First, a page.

All too often photographers are told how to compose their images correctly, following all of the standard compopsition rules. We’ve all heard them: rule of thirds, lead lines, golden spiral, head room, don’t cut off limbs, etc… Most aspiring shooters listen to this laundry list of rules, feel overwhelmed quickly and bound by their new restrictions (to avoid embarrassing themselves mostly). It’s not often that someone with experience comes along and shares their nuanced perspective on composition.

It has taken me years of shooting to understand how to fit subjects into environments naturally. Although this concept is complex, it boils down to awareness. Are you aware of your scene, surroundings, and balance of the image?

In my newest tutorial (video below), I shed light on what goes through my head while composing portraits. I’ve boiled it down to 5 important ideas that both follow and break the rules, but also offer a different approach to the said rules:

[REWIND: Canon 85mm 1.2 L vs Canon 85mm 1.4 L | ‘Why I Dumped My 1.2’ – Vanessa Joy]


– How to balance a photograph with a centered subject

Negative Space

– Use it to your advantage and communicate the scene

Rule of Thirds (deconstructed)

– Breaking the image down into sections

Background/Foreground Elements

– Adding elements outside of your subject for context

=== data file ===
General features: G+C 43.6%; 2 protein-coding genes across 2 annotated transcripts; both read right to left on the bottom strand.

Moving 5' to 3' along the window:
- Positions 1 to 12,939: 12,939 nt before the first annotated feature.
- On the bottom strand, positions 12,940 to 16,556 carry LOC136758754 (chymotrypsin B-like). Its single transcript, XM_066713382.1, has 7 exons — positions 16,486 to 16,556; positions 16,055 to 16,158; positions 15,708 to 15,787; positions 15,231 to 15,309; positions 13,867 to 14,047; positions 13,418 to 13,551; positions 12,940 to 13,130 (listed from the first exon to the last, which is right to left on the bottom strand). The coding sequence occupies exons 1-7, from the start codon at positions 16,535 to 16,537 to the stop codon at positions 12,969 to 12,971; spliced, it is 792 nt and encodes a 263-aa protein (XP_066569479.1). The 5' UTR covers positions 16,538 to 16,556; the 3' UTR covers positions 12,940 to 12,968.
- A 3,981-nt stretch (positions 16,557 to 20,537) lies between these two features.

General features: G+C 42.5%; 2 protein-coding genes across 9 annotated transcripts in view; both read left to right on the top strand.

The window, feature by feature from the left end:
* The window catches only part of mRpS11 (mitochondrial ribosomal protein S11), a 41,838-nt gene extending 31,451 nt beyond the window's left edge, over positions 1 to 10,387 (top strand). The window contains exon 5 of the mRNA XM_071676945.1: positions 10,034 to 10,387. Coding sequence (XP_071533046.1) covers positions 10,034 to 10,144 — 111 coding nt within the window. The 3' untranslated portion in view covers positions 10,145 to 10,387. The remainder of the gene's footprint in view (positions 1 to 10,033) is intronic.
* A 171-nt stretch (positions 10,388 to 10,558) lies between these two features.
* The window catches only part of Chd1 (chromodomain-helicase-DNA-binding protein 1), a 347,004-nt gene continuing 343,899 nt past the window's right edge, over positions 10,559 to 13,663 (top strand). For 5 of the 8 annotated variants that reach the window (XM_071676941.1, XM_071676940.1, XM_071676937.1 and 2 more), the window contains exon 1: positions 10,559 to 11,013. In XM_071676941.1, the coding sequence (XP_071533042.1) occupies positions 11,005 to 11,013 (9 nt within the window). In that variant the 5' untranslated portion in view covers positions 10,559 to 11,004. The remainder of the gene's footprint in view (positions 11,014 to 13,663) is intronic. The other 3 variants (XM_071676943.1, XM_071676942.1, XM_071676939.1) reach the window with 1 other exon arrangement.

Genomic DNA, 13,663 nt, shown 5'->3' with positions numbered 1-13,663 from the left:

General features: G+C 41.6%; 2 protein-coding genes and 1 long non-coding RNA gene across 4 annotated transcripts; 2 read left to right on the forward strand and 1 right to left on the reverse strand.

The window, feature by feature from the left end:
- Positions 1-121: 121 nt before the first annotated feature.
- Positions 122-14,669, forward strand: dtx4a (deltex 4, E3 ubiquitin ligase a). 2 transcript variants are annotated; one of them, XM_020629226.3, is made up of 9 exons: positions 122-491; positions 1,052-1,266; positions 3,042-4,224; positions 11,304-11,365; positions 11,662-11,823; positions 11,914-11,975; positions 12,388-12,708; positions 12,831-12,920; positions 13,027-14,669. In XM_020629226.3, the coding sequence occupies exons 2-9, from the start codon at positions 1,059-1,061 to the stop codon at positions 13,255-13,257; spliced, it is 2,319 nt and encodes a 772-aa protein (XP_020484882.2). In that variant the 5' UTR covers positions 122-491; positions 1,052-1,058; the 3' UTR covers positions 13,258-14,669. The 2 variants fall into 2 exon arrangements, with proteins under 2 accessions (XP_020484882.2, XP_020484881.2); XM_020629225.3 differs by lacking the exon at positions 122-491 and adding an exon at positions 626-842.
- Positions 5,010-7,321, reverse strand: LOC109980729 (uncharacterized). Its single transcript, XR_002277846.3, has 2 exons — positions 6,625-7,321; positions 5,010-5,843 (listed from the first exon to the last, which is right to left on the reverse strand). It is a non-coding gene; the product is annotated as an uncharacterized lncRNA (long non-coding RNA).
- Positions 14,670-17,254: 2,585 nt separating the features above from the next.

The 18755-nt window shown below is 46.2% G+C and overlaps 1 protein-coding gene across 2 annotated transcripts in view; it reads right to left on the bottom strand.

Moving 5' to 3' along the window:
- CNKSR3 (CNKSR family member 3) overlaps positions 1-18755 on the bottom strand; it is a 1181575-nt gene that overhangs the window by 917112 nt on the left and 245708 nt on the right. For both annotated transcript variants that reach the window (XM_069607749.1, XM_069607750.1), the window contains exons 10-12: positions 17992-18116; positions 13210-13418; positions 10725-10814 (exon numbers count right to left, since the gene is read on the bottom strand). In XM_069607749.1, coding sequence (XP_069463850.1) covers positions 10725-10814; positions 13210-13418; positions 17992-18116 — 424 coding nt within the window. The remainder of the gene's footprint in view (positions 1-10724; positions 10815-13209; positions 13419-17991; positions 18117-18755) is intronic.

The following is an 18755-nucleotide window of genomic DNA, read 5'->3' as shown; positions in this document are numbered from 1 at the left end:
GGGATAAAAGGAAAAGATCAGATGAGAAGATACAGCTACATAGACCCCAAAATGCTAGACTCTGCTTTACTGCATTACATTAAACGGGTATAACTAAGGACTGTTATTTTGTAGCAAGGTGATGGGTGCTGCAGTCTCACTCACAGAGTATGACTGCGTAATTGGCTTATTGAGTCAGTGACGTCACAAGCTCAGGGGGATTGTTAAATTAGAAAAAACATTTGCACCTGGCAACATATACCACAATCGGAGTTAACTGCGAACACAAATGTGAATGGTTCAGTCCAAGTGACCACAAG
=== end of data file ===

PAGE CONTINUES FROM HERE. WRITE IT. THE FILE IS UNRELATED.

Natural Framing

– Fitting your subject into their environment in the most organic way

It’s fun to see how similar each idea is and how often they blend with one another. Once you have a firm grasp on camera settings, and using light, intentional composition can drastically change your imagery. After 7 years of shooting, I feel I’ve found my unique voice and a consistency in portraiture that I never felt prior.

Don’t be discouraged. This is a process. What’s important is that you are intentional with composing. As you continue to grow as a photographer, continually question how you can balance your images more. How can you make the photograph make more sense to the viewer? Practice, practice, practice, and see the hard-earned results.

Check out the video for a full look. And you can follow me on Youtube, Instagram and on my site.

My photography gear list:

My video gear for this video: